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Tracking Dependencies with Components and XMI

XMI is a great technology for anyone who builds applications from models, allowing you to use information contained in those models for big upside. But if you want your model data to be effective, components are an essential building block. Learn to get your dependencies straight by making traceable components.


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his fourth installment in an ongoing series on XMI leads me to a discussion of components. Components are an essential building block of your data model and are thus a valuable asset to any developer who is using models and XMI. In this article, I will discuss how components are linked together and how they interact with nodes, UML's method of representing hardware. This article should give the final pieces to building a system that can track software dependencies on an enterprise scale. The idea is very similar to what many banks are building to track their software assets.

So just what, exactly, is a component? I discussed that very issue in the opening paragraph of an earlier article on component diagrams, but here I am really just concerned with what it means from a data perspective. The data that we are concerned about answers the questions: How many components do I have that have the same attributes? Which component depends upon other components?

Components come in two different varieties: one is the abstract representation of a component and the other represents the implemented software. There are numerous applications for mining components using XMI and C#. For example, I can study how one component relies on another and use the information to map my software dependencies. Inventory management is another use that I discussed in an earlier article on nodes. In short, the more you know about your components, the better you will understand your enterprise as a whole.



Reading a Component from an XMI File

Figure 1. Abstract Component: The Payments component is still in development. It is being developed in C#.NET version 2.0. In this example I used the stereotype <<development software>> to indicate that the software is in development. Another way to indicate software in development is to add a "status" tag that is set to development.
The first example that I have developed shows an abstract component (see Figure 1). Abstract components develop the reference architecture for an application; they are always components that are deployed but they are either in development or will exist generically in a couple of different deployments. In contrast, instantiated components represent the actual implementation of a particular component.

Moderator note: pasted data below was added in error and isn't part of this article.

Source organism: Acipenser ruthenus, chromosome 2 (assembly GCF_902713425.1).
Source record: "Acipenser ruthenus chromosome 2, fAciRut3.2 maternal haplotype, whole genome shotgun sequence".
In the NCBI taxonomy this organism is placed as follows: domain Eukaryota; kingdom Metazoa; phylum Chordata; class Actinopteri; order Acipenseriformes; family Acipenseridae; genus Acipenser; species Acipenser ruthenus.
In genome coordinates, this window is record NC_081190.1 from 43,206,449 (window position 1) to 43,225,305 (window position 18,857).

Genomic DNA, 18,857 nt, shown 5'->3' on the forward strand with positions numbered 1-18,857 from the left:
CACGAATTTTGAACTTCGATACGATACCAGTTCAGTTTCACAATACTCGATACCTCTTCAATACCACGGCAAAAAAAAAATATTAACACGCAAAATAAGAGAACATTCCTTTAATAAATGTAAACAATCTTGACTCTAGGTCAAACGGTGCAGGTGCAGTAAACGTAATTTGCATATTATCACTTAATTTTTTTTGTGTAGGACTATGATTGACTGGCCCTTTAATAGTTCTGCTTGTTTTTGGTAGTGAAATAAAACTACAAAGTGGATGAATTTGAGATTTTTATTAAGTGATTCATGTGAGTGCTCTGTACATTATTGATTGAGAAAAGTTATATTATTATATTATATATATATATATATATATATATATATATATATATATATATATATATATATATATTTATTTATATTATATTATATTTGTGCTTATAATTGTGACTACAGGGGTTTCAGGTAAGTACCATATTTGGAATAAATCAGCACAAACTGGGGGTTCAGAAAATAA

An abstract component, for example, is the Payments component. It is stereotyped as software in development with version information pertaining to the .NET framework and the C# language. The Payments instantiated component is an executable component, which is stereotyped as an executable with its applicable version information referring to the version of Payments, not to the .NET framework version as in the abstract component.

Author's Note: The code in this article builds on the sample code developed throughout this XMI series.

Now let's take a look at the code for this example. The first thing to note is that UML tags, such as the Language and Version tags used in the Payments component, are not encapsulated in the XML tag for a component. They are listed in the XML as if they were separate parts like a component or node. The only way to differentiate between a component's tag and a node's tag is by checking the ModelElement id. To solve this I added another hash table for components. My code checks which table has the key that will let me switch between node tags and component tags.

Figure 2. Output: The screen shot shows the results of finding the Payments component using XMI.

if (_nodes.ContainsKey(attrRef)) { Node attrNode; attrNode = (Node)_nodes[attrRef]; _nodes.Remove(attrRef); switch (attrName) { case "CPU": ... } _nodes.Add(attrRef, attrNode); } else { if (_components.ContainsKey(attrRef)) { Component attrComponent; attrComponent = (Component)_components[attrRef]; _components.Remove(attrRef); switch (attrName) { case "Language": ... } _components.Add(attrRef, attrComponent); } }

The end result of the first example is that I can read the component from the XML file, find its name and the tags for the programming language it is written in, and find the version of the .NET framework that the language is hosted in (see Figure 2).



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